Bobcats hope to beat odds, land No. 1 draft pick
CHARLOTTE, N.C. (AP) – The odds are stacked against Michael Jordan’s Bobcats winning the NBA lottery Wednesday night and landing the No. 1 pick in the draft.
It’s a tough situation for Jordan because his struggling franchise can’t afford yet another loss.
The Bobcats finished with the worst winning percentage in league history (.106) after going 7-59 in the labor-shortened regular season. Nonetheless, they have a 25 percent chance of getting this year’s top prospect – which appears to be 6-foot-10 Anthony Davis from Kentucky.
“It’s probably as big of a day as we’ve had in our history since Michael joined,” said Bobcats president and COO Fred Whitfield.
The Bobcats are expecting about 5,000 fans for an open house at Time Warner Cable Arena and they’ll be rooting for the Bobcats to hit the lottery.
History isn’t on Charlotte’s side.
The team with the worst record in the league hasn’t won the NBA lottery since 2004 – the year the Orlando Magic used the No. 1 pick to select Dwight Howard. Since then, the team with the worst record has received the second pick three times, the third pick once and the fourth pick three times.
If the Bobcats don’t get the first pick, their odds of winning the second pick drop to 21.5 percent. If they don’t get the No. 2 pick they have only a 17.7 percent chance of landing the third pick.
They can draft no lower than fourth overall.
The Washington Wizards, which finished 20-46, have the second-best chance of winning the lottery at 19.9 percent, followed by New Orleans (14.8) and Cleveland (13.8).
Whitfield cautioned it’s not the end of the world if the Bobcats don’t get the top pick.
“It’s an exciting time for us because we’re going to add a quality piece to the young core that we already have,” Whitfield said. “We feel this is a deep draft and we’re looking at this as an opportunity to add a very good player to the mix.”
But the Bobcats need more than a very good player, they need a franchise player – landing Davis would give them one.
They’re also in the midst of a coaching search and getting the top pick makes the job more attractive to potential top-notch candidates.
And, having Davis around might help lure more high-profile potential free agents to Charlotte this summer when Jordan promises to open his pocket book – the Bobcats should be about $20 million under the salary cap.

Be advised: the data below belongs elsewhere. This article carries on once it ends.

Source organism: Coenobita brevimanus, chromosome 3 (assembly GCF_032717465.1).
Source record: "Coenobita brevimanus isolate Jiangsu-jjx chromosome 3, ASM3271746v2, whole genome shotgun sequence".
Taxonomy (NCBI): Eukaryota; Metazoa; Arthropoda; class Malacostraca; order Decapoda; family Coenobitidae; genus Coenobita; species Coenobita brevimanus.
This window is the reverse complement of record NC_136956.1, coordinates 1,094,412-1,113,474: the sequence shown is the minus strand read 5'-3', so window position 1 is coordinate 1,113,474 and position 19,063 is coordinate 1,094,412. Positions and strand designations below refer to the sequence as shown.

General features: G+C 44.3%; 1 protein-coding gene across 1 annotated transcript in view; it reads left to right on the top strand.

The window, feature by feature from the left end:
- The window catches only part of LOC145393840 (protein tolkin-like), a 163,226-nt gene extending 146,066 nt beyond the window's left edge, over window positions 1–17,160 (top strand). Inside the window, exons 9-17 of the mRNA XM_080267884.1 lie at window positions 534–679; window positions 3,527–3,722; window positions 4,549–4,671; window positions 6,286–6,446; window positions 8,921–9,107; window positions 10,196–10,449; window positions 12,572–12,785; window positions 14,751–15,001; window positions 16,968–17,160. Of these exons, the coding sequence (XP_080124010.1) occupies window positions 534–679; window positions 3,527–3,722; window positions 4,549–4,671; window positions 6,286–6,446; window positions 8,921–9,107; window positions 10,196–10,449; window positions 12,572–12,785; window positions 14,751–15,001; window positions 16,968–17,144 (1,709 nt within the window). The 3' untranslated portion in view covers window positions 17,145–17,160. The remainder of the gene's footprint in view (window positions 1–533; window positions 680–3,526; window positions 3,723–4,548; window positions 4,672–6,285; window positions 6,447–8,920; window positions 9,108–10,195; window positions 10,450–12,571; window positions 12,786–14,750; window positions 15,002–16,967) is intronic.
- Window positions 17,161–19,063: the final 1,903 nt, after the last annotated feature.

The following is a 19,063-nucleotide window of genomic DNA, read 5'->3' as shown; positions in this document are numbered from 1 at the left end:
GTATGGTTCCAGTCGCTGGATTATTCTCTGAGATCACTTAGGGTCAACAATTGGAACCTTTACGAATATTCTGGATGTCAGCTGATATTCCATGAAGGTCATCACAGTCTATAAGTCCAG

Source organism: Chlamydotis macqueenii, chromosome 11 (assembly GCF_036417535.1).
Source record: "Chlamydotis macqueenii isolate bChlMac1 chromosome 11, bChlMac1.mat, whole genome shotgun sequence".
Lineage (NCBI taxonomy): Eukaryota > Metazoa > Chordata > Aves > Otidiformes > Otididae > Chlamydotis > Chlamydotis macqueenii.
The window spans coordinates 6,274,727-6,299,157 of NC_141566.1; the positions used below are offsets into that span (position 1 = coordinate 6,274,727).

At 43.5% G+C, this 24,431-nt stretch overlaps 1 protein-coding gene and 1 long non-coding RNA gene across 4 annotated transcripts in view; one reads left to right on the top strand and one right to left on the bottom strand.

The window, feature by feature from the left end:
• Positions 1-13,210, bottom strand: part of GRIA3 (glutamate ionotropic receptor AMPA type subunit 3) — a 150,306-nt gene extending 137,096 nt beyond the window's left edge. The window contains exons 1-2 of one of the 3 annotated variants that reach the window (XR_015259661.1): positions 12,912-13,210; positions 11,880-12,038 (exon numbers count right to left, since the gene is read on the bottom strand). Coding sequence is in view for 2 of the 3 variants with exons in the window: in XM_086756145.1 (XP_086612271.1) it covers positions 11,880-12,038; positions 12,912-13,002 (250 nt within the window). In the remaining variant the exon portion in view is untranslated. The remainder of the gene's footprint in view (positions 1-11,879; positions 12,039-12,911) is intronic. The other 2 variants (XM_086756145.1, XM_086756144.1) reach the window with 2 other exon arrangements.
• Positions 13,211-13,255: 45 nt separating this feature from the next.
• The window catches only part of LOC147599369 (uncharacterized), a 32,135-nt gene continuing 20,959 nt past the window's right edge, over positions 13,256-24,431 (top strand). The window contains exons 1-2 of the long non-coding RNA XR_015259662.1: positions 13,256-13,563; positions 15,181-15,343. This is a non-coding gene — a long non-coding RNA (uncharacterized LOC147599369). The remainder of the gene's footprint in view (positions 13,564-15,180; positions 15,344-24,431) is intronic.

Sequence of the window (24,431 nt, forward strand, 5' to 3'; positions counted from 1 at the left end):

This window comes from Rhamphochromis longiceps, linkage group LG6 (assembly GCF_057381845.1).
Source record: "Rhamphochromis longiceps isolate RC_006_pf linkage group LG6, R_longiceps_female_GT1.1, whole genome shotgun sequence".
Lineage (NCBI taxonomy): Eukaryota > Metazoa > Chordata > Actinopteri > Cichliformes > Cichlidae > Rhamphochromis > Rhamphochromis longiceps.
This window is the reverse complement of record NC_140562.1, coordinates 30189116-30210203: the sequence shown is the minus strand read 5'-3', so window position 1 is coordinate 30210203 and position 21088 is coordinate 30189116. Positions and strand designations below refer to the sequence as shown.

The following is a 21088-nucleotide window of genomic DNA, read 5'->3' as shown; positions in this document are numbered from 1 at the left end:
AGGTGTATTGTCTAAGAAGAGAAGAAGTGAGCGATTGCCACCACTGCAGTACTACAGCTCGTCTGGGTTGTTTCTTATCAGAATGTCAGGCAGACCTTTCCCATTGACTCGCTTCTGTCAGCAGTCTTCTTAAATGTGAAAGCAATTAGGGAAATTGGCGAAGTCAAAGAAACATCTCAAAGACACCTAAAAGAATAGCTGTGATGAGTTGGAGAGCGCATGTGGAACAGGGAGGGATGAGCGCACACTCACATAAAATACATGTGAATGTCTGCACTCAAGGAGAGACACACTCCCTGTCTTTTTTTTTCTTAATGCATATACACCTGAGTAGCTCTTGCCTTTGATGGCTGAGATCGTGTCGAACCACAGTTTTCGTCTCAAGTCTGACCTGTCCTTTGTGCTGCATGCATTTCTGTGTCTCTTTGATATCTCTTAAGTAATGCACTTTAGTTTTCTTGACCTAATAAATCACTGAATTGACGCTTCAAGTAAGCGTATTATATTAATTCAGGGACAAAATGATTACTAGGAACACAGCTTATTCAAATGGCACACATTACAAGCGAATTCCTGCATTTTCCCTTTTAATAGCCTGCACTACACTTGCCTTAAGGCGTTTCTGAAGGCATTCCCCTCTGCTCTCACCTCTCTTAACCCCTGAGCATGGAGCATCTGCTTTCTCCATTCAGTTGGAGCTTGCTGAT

Jordan has been in a similar position before.
Washington won the NBA lottery in 2001 and Jordan, then an executive with the Wizards, used the No. 1 pick to select center Kwame Brown instead of Tyson Chandler, Pau Gasol or Joe Johnson. Brown became a journeyman rather than a cornerstone of the Wizards franchise, averaging 6.8 points and 5.6 rebounds per game while playing for six different teams.
Jordan can’t afford to make a similar mistake again.
For Bobcats fans who suffered through a horrible season in which their team finished last in the league in scoring and shooting percentage while losing 22 games by 20 or more points, the lottery represents hope.
“I think it’s a huge day,” said Doug Doggett, a Bobcats season ticket holder since their arrival in Charlotte eight years ago. “I think this kid, Anthony Davis, can come in be a game changer for this franchise. If we get the No. 2 pick it’s questionable on whether that will be the same impact. But if the Bobcats get the No. 1 pick it could be the kick start that Michael Jordan needs to get this team back and make a contender of out of them in a few years.”
The Bobcats haven’t had much success in the lottery.
They’ve participated six times previously and have received a pick in the top three only once (2006) and that’s when they had the league’s third-worst record.
The Bobcats are hoping for a change of luck.
They’re sending general manager Rich Cho to New York for the lottery. While this will be Cho’s first time representing a team on stage, he has been a lottery room participant on several occasions, most notably in 2007 when his Seattle SuperSonics moved up from the fifth-worst record to the second pick where they later selected Kevin Durant.
Davis may not be Durant, but Jordan and company would probably like him to be a Bobcat.